| Amarinder Singh
Chandigarh, Oct. 16: The Congress government in Punjab has rolled back free power for farmers, overturning an incentive doled out by the previous Shiromani Akali Dal-BJP government and stepping on the toes of one of the most powerful political lobbies in the country.
Farmers in the state will now have to pay Rs 60 per horse power (HP) per month for irrigation tubewells. The state power regulatory commission had recommended the rollback.
The government said a grim power situation, combined with the parlous finances of the country’s food basket, has forced it to abandon the free power policy.
“We have accepted the commission’s recommendations in toto. The commission is a judicial body and its directives are binding on us. We had no choice but to take the decision to save the state electricity board from total collapse. We were heading towards a dark Diwali,” chief minister Amarinder Singh said.
The free power policy was introduced by the Shiromani Akali Dal-BJP government in 1997. Before that farmers were paying Rs 65 per HP. It was reduced to Rs 50 per HP and then abolished in line with the poll promise made by the then ruling combine.
The rollback is expected to open a Pandora’s box with former chief minister and Shiromani Akali Dal leader Parkash Singh Badal threatening a “war”, if free power was withdrawn.
“It is a betrayal of the worst kind,” Badal said, “especially as it follows promises made by the Congress during campaigning that the sop would continue”.
The decision is expected to add to the burden of small farmers who have yet to overcome the fallout of the drought in the state. With the acceptance of the tariff regulatory commission’s recommendation, farmers will have to pay arrears from April 1.
The chief minister, however, said his party still stood for free power, “but that can only happen when the fiscal condition of the state improves”.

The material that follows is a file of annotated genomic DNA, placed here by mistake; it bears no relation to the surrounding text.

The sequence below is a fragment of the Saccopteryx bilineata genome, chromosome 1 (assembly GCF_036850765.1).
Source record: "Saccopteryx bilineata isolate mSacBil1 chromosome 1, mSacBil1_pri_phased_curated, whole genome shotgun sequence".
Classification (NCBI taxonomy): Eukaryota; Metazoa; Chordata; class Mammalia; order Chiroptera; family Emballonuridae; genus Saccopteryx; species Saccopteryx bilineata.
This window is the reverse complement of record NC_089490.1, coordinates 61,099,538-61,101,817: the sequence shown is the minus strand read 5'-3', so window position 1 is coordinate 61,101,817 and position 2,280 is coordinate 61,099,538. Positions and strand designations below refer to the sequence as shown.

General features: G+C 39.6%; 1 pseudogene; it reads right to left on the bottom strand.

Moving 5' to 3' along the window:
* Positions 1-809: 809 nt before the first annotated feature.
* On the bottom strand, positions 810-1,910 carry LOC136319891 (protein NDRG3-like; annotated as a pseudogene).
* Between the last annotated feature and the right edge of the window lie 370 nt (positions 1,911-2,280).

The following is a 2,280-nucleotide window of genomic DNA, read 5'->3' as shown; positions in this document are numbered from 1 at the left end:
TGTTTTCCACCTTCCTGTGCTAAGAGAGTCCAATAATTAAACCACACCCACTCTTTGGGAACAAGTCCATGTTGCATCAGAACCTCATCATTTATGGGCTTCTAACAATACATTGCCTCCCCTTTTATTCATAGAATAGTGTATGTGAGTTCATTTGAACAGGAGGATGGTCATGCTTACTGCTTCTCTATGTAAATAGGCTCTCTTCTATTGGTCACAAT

Singh said the Akalis have left the state in a miserable condition. “Today, it has become difficult for us to even keep coal reserves. Suppliers have asked us to clear Rs 53-crore dues before they continue the coal supplies. We do not know how will we be able to clear their dues,” he said.
The chief minister added that the water level in the Pong and Thien dams is nearly 40 to 60 feet lower than the requirement. “We will have to buy power from other states. But I can assure farmers that they will not have problems for the wheat-sowing season. We will purchase and provide more power than the three hours they are being supplied today,” he said.
Singh also announced the government’s decision to resume irrigation levies in the state. Justifying the decision, he said many canals had been blocked and needed to be desilted.
“The levy is aimed at providing money to the department to clear the canals so that water can reach those for whom it is meant for. Badal did not even release such a small amount when in power,” he said.
After announcing the free power rollback, the government has set out to woo industry. “The Punjab government does not see industry as a milking cow but rather as a partner in progress to take the state forward,” Singh told an industrialists’ meeting organised by the CII.
He said the government would take Punjab out of the “disastrous” financial situation even if it called for tough decisions.
The chief minister said the new industrial policy, expected to be announced in a week, would be industry-friendly, moving away from the inspector raj to liberalisation.